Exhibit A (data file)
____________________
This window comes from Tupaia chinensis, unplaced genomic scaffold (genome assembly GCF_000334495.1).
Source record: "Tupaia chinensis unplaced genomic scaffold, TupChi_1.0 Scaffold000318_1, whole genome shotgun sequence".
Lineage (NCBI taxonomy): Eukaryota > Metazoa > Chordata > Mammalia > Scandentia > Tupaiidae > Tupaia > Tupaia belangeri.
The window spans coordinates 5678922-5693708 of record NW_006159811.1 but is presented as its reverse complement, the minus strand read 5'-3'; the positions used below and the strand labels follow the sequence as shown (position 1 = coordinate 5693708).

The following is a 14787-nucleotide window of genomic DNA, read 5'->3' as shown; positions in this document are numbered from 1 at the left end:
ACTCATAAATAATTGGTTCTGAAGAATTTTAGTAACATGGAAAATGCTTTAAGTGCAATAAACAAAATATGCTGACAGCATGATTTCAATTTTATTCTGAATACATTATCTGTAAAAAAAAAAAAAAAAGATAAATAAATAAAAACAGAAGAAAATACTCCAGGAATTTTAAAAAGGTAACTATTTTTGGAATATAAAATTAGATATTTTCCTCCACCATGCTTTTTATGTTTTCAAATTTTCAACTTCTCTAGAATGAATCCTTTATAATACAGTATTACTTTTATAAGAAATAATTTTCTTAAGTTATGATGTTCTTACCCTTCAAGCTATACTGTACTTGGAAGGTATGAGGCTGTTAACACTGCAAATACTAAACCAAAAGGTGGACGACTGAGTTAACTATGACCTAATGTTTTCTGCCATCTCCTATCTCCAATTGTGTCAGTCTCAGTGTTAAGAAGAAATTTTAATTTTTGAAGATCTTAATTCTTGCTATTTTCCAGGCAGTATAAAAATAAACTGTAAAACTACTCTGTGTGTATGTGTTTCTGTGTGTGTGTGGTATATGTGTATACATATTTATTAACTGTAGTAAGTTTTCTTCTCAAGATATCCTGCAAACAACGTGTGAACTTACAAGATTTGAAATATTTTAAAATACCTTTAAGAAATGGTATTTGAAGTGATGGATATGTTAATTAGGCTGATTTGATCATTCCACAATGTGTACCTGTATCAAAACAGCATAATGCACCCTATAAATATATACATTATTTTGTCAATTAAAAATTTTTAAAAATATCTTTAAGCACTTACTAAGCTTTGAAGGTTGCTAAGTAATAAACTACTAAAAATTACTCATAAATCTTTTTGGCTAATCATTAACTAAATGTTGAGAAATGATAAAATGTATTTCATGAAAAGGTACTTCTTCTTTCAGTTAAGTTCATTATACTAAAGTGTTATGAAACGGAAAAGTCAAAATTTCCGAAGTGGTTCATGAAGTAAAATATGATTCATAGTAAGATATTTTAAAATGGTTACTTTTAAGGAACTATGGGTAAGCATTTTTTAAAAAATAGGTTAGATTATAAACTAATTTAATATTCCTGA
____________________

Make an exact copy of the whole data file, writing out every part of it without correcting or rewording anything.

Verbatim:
This window comes from Tupaia chinensis, unplaced genomic scaffold (genome assembly GCF_000334495.1).
Source record: "Tupaia chinensis unplaced genomic scaffold, TupChi_1.0 Scaffold000318_1, whole genome shotgun sequence".
Lineage (NCBI taxonomy): Eukaryota > Metazoa > Chordata > Mammalia > Scandentia > Tupaiidae > Tupaia > Tupaia belangeri.
The window spans coordinates 5678922-5693708 of record NW_006159811.1 but is presented as its reverse complement, the minus strand read 5'-3'; the positions used below and the strand labels follow the sequence as shown (position 1 = coordinate 5693708).

The following is a 14787-nucleotide window of genomic DNA, read 5'->3' as shown; positions in this document are numbered from 1 at the left end:
ACTCATAAATAATTGGTTCTGAAGAATTTTAGTAACATGGAAAATGCTTTAAGTGCAATAAACAAAATATGCTGACAGCATGATTTCAATTTTATTCTGAATACATTATCTGTAAAAAAAAAAAAAAAAGATAAATAAATAAAAACAGAAGAAAATACTCCAGGAATTTTAAAAAGGTAACTATTTTTGGAATATAAAATTAGATATTTTCCTCCACCATGCTTTTTATGTTTTCAAATTTTCAACTTCTCTAGAATGAATCCTTTATAATACAGTATTACTTTTATAAGAAATAATTTTCTTAAGTTATGATGTTCTTACCCTTCAAGCTATACTGTACTTGGAAGGTATGAGGCTGTTAACACTGCAAATACTAAACCAAAAGGTGGACGACTGAGTTAACTATGACCTAATGTTTTCTGCCATCTCCTATCTCCAATTGTGTCAGTCTCAGTGTTAAGAAGAAATTTTAATTTTTGAAGATCTTAATTCTTGCTATTTTCCAGGCAGTATAAAAATAAACTGTAAAACTACTCTGTGTGTATGTGTTTCTGTGTGTGTGTGGTATATGTGTATACATATTTATTAACTGTAGTAAGTTTTCTTCTCAAGATATCCTGCAAACAACGTGTGAACTTACAAGATTTGAAATATTTTAAAATACCTTTAAGAAATGGTATTTGAAGTGATGGATATGTTAATTAGGCTGATTTGATCATTCCACAATGTGTACCTGTATCAAAACAGCATAATGCACCCTATAAATATATACATTATTTTGTCAATTAAAAATTTTTAAAAATATCTTTAAGCACTTACTAAGCTTTGAAGGTTGCTAAGTAATAAACTACTAAAAATTACTCATAAATCTTTTTGGCTAATCATTAACTAAATGTTGAGAAATGATAAAATGTATTTCATGAAAAGGTACTTCTTCTTTCAGTTAAGTTCATTATACTAAAGTGTTATGAAACGGAAAAGTCAAAATTTCCGAAGTGGTTCATGAAGTAAAATATGATTCATAGTAAGATATTTTAAAATGGTTACTTTTAAGGAACTATGGGTAAGCATTTTTTAAAAAATAGGTTAGATTATAAACTAATTTAATATTCCTGA